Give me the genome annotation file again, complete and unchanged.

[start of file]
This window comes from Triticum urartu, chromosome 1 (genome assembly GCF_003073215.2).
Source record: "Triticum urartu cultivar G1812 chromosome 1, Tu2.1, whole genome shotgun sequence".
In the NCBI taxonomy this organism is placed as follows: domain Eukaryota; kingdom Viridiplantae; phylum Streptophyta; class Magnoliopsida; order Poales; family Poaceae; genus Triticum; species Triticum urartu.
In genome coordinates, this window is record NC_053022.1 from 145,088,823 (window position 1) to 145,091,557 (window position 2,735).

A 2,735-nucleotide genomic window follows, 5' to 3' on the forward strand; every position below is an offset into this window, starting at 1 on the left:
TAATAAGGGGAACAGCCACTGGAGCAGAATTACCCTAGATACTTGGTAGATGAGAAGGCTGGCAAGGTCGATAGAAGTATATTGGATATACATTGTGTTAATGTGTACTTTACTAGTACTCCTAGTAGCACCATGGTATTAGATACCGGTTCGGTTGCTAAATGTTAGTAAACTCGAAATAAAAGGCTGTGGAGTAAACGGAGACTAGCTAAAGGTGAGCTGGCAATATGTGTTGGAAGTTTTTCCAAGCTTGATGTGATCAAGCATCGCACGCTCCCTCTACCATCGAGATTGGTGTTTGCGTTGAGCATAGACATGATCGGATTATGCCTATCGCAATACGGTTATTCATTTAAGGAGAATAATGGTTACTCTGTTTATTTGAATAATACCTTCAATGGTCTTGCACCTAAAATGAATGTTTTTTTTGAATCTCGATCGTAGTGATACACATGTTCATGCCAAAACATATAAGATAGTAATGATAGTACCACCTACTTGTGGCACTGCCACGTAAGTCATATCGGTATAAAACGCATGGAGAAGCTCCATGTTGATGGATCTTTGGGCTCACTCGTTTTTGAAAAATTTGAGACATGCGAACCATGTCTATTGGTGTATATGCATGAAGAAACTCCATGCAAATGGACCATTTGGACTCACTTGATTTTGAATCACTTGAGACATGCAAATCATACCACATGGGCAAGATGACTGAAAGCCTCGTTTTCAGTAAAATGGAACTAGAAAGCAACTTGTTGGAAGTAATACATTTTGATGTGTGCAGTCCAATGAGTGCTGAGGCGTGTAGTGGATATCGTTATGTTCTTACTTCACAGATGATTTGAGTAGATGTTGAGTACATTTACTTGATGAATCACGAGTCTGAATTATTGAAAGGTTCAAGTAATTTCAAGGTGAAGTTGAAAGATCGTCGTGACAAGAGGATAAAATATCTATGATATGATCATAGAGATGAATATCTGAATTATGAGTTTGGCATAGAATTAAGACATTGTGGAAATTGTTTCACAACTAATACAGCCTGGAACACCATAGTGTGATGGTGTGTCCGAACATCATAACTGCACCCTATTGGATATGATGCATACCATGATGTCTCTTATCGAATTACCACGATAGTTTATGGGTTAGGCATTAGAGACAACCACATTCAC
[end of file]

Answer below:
This window comes from Triticum urartu, chromosome 1 (genome assembly GCF_003073215.2).
Source record: "Triticum urartu cultivar G1812 chromosome 1, Tu2.1, whole genome shotgun sequence".
In the NCBI taxonomy this organism is placed as follows: domain Eukaryota; kingdom Viridiplantae; phylum Streptophyta; class Magnoliopsida; order Poales; family Poaceae; genus Triticum; species Triticum urartu.
In genome coordinates, this window is record NC_053022.1 from 145,088,823 (window position 1) to 145,091,557 (window position 2,735).

A 2,735-nucleotide genomic window follows, 5' to 3' on the forward strand; every position below is an offset into this window, starting at 1 on the left:
TAATAAGGGGAACAGCCACTGGAGCAGAATTACCCTAGATACTTGGTAGATGAGAAGGCTGGCAAGGTCGATAGAAGTATATTGGATATACATTGTGTTAATGTGTACTTTACTAGTACTCCTAGTAGCACCATGGTATTAGATACCGGTTCGGTTGCTAAATGTTAGTAAACTCGAAATAAAAGGCTGTGGAGTAAACGGAGACTAGCTAAAGGTGAGCTGGCAATATGTGTTGGAAGTTTTTCCAAGCTTGATGTGATCAAGCATCGCACGCTCCCTCTACCATCGAGATTGGTGTTTGCGTTGAGCATAGACATGATCGGATTATGCCTATCGCAATACGGTTATTCATTTAAGGAGAATAATGGTTACTCTGTTTATTTGAATAATACCTTCAATGGTCTTGCACCTAAAATGAATGTTTTTTTTGAATCTCGATCGTAGTGATACACATGTTCATGCCAAAACATATAAGATAGTAATGATAGTACCACCTACTTGTGGCACTGCCACGTAAGTCATATCGGTATAAAACGCATGGAGAAGCTCCATGTTGATGGATCTTTGGGCTCACTCGTTTTTGAAAAATTTGAGACATGCGAACCATGTCTATTGGTGTATATGCATGAAGAAACTCCATGCAAATGGACCATTTGGACTCACTTGATTTTGAATCACTTGAGACATGCAAATCATACCACATGGGCAAGATGACTGAAAGCCTCGTTTTCAGTAAAATGGAACTAGAAAGCAACTTGTTGGAAGTAATACATTTTGATGTGTGCAGTCCAATGAGTGCTGAGGCGTGTAGTGGATATCGTTATGTTCTTACTTCACAGATGATTTGAGTAGATGTTGAGTACATTTACTTGATGAATCACGAGTCTGAATTATTGAAAGGTTCAAGTAATTTCAAGGTGAAGTTGAAAGATCGTCGTGACAAGAGGATAAAATATCTATGATATGATCATAGAGATGAATATCTGAATTATGAGTTTGGCATAGAATTAAGACATTGTGGAAATTGTTTCACAACTAATACAGCCTGGAACACCATAGTGTGATGGTGTGTCCGAACATCATAACTGCACCCTATTGGATATGATGCATACCATGATGTCTCTTATCGAATTACCACGATAGTTTATGGGTTAGGCATTAGAGACAACCACATTCAC